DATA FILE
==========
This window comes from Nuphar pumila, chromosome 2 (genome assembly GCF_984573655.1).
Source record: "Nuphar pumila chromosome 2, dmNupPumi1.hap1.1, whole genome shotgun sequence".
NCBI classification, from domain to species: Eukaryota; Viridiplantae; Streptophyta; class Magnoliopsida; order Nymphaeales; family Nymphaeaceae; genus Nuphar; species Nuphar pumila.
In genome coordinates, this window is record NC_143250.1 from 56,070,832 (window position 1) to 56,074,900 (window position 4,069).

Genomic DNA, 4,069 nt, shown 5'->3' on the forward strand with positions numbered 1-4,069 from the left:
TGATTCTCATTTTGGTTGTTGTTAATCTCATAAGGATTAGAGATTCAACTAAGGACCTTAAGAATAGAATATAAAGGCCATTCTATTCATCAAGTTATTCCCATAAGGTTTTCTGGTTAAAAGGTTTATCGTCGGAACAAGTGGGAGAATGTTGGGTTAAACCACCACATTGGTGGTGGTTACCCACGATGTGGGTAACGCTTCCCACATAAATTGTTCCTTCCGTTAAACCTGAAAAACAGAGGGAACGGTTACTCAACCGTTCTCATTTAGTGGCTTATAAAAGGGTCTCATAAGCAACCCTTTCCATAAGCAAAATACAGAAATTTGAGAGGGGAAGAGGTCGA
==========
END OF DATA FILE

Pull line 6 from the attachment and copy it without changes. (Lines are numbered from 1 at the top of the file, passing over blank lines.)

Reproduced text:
TGATTCTCATTTTGGTTGTTGTTAATCTCATAAGGATTAGAGATTCAACTAAGGACCTTAAGAATAGAATATAAAGGCCATTCTATTCATCAAGTTATTCCCATAAGGTTTTCTGGTTAAAAGGTTTATCGTCGGAACAAGTGGGAGAATGTTGGGTTAAACCACCACATTGGTGGTGGTTACCCACGATGTGGGTAACGCTTCCCACATAAATTGTTCCTTCCGTTAAACCTGAAAAACAGAGGGAACGGTTACTCAACCGTTCTCATTTAGTGGCTTATAAAAGGGTCTCATAAGCAACCCTTTCCATAAGCAAAATACAGAAATTTGAGAGGGGAAGAGGTCGA